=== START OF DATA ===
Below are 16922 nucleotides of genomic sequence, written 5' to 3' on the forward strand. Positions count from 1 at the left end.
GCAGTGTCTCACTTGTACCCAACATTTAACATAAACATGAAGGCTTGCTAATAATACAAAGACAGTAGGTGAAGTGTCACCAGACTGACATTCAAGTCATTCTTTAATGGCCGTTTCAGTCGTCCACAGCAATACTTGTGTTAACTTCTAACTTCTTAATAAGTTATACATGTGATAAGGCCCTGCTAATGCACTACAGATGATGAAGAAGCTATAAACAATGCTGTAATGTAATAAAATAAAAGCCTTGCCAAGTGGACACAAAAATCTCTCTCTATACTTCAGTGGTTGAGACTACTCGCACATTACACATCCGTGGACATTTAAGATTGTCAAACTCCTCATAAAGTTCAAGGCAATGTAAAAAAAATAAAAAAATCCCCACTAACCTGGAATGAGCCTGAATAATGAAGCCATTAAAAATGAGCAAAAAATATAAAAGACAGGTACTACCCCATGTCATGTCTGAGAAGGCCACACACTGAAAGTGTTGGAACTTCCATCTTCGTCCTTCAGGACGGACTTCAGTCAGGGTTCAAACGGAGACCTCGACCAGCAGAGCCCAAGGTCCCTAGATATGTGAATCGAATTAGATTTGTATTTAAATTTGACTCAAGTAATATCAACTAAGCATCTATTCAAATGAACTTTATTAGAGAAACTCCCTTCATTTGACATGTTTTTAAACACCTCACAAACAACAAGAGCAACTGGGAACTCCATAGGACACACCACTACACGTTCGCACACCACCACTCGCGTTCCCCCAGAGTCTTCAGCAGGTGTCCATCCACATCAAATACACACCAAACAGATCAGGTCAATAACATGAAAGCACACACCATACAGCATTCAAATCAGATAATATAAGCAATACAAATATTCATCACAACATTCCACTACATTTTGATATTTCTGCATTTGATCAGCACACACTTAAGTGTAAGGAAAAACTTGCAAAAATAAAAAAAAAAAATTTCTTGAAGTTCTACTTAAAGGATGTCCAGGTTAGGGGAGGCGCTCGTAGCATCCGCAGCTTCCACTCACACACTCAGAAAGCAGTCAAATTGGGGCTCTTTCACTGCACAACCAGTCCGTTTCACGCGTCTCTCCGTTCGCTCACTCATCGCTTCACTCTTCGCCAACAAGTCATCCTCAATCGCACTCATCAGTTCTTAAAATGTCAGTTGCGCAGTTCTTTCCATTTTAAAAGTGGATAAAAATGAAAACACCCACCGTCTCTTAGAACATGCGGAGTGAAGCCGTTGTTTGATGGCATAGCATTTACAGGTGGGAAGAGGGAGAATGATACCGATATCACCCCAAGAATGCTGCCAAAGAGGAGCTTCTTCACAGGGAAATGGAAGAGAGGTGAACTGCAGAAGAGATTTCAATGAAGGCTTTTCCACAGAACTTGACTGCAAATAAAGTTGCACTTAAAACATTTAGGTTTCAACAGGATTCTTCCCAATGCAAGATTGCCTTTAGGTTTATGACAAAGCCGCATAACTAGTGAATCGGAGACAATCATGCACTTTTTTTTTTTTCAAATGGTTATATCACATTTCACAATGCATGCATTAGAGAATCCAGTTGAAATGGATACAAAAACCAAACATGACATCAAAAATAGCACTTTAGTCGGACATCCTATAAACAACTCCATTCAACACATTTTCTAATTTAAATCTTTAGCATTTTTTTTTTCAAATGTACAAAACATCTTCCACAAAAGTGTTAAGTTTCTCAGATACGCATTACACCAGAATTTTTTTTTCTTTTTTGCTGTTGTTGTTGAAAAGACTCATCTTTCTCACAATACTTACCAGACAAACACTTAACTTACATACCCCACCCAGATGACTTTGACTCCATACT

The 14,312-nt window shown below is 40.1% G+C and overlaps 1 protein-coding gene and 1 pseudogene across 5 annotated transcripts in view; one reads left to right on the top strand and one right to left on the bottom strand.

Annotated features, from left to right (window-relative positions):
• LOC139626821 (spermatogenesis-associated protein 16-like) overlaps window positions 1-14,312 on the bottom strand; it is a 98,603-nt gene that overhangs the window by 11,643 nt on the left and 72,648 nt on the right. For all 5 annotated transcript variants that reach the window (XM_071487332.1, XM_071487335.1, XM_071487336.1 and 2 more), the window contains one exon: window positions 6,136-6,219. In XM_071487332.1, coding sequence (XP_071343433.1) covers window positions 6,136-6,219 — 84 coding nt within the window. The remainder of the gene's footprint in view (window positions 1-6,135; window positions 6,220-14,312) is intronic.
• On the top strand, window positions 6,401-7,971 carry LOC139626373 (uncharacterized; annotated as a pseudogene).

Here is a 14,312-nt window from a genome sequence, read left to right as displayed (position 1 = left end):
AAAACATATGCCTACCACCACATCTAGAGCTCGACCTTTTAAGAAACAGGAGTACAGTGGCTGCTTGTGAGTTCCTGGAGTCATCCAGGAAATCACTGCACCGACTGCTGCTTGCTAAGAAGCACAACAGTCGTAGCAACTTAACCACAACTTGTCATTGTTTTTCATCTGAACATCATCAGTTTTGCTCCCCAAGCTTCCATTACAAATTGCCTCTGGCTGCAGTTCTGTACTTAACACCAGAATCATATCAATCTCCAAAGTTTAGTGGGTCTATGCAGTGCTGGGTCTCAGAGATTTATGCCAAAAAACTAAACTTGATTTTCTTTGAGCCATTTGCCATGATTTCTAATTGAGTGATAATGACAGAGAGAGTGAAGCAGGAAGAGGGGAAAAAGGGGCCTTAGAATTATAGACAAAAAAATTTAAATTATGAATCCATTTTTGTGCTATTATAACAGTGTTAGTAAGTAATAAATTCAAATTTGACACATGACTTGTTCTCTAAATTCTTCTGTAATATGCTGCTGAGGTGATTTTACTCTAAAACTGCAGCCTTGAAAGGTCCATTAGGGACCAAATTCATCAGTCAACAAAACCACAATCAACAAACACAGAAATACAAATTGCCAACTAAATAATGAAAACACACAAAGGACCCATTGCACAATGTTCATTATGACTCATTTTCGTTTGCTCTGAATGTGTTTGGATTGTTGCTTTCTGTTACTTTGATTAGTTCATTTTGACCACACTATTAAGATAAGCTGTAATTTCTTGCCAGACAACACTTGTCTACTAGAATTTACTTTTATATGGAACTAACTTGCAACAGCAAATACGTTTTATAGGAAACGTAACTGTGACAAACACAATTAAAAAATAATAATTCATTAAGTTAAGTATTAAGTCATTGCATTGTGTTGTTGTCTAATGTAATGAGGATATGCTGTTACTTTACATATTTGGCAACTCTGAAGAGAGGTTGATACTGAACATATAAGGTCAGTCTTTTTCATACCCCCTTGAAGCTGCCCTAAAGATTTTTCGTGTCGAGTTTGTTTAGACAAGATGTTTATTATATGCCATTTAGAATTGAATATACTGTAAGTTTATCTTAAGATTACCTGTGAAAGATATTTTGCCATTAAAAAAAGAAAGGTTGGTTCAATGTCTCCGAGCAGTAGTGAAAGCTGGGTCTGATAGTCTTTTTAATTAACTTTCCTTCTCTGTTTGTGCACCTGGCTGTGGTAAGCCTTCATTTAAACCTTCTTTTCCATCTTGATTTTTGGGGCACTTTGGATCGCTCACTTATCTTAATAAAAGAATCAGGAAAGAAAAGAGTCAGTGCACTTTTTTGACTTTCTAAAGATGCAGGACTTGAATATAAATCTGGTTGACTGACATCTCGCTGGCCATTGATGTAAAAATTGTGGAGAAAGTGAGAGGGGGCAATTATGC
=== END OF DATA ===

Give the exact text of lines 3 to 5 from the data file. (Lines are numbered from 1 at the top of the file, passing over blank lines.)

The 14,312-nt window shown below is 40.1% G+C and overlaps 1 protein-coding gene and 1 pseudogene across 5 annotated transcripts in view; one reads left to right on the top strand and one right to left on the bottom strand.

Annotated features, from left to right (window-relative positions):
• LOC139626821 (spermatogenesis-associated protein 16-like) overlaps window positions 1-14,312 on the bottom strand; it is a 98,603-nt gene that overhangs the window by 11,643 nt on the left and 72,648 nt on the right. For all 5 annotated transcript variants that reach the window (XM_071487332.1, XM_071487335.1, XM_071487336.1 and 2 more), the window contains one exon: window positions 6,136-6,219. In XM_071487332.1, coding sequence (XP_071343433.1) covers window positions 6,136-6,219 — 84 coding nt within the window. The remainder of the gene's footprint in view (window positions 1-6,135; window positions 6,220-14,312) is intronic.